While traveling during our vacation, we stumbled upon one of the most amazing parks our family has ever seen. Adventure Playground is a throw back to a time when kids could run wild and parents seemed to worry less. The playground is filled with wood scraps, plywood, interesting construction materials, and more. Kids can earn tools like hammers, saws, and paints with which to construct their own project, or add to or decorate the play structures already there.
My initial reaction when I read about Adventure Playground was enthusiastic, and I knew we needed to go there. What surprised me was the apprehension that set in as we got close. Would one of my kids step on a nail? Saw through a finger? Fall from an unsafe play structure? I bit my tongue and tried to let the visit unfold without planting seeds of doubt.
The kids were as excited as I was to check out this free-for-all place, but when we walked in I noticed they stayed close with their arms folded. We took a lap through a jungle of kid-graffitied wooden structures featuring hanging tires, slides, and ropes. For a few minutes, my kids looked lost in the chaos. A part of me worried that my kids had lost their ability to let go and play; that rules and school and schedules and homework and drudgery of the everyday had eclipsed the uninhibited kids they used to be.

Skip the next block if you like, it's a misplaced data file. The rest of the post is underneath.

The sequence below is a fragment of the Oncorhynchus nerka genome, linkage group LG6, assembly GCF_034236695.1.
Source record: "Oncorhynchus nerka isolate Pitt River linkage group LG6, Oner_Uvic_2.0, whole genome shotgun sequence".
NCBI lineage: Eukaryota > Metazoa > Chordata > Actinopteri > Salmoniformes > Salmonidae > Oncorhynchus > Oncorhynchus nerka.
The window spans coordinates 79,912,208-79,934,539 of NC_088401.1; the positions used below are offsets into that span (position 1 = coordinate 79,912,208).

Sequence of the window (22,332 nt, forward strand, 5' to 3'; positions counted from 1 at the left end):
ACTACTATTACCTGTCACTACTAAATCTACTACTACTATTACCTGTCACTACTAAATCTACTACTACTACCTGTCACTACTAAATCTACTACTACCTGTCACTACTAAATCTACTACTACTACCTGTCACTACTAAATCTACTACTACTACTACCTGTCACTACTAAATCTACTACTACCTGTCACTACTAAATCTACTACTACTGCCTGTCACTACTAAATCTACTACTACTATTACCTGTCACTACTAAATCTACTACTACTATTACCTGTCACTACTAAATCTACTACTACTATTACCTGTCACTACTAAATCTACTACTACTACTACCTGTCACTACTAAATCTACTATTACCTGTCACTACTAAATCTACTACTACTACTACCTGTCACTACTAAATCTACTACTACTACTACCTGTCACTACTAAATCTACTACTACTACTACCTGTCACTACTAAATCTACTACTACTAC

In a way it had, but a single ride down the zip line and a glance into the scrap wood boxes cracked their reserve and they positively lit up. My daughter, a girl who takes being a cliché sullen 13-year-old to heart, spent hours sawing through a block of wood to make a heart accent for her project. My son, who acts like I’ve sent him to the firing squad when I make him order his own food at a restaurant, went back and forth to the tool counter to find out how to earn more tools to make his race car train. When he finished his masterpiece, he set out into the play area to try his hand at large scale construction, while my daughter added her personal art to the walls.
I swear I could hear the joy and creativity bursting out of them. This experience will forever be available to them as proof that they can do things that makes them uncomfortable, that they can enjoy creating, and working on a difficult project from beginning to end. It was one of the most memorable and meaningful experiences of our very busy summer.
I tell you about this playground to encourage you to nudge your kids to venture outside their comfort zones. Consider whether or not to take a chance when you find yourself in situations that challenge you, or your kids. Give your kids opportunities to prove they are more than they thought they were. Better still, allow them them to prove it to themselves!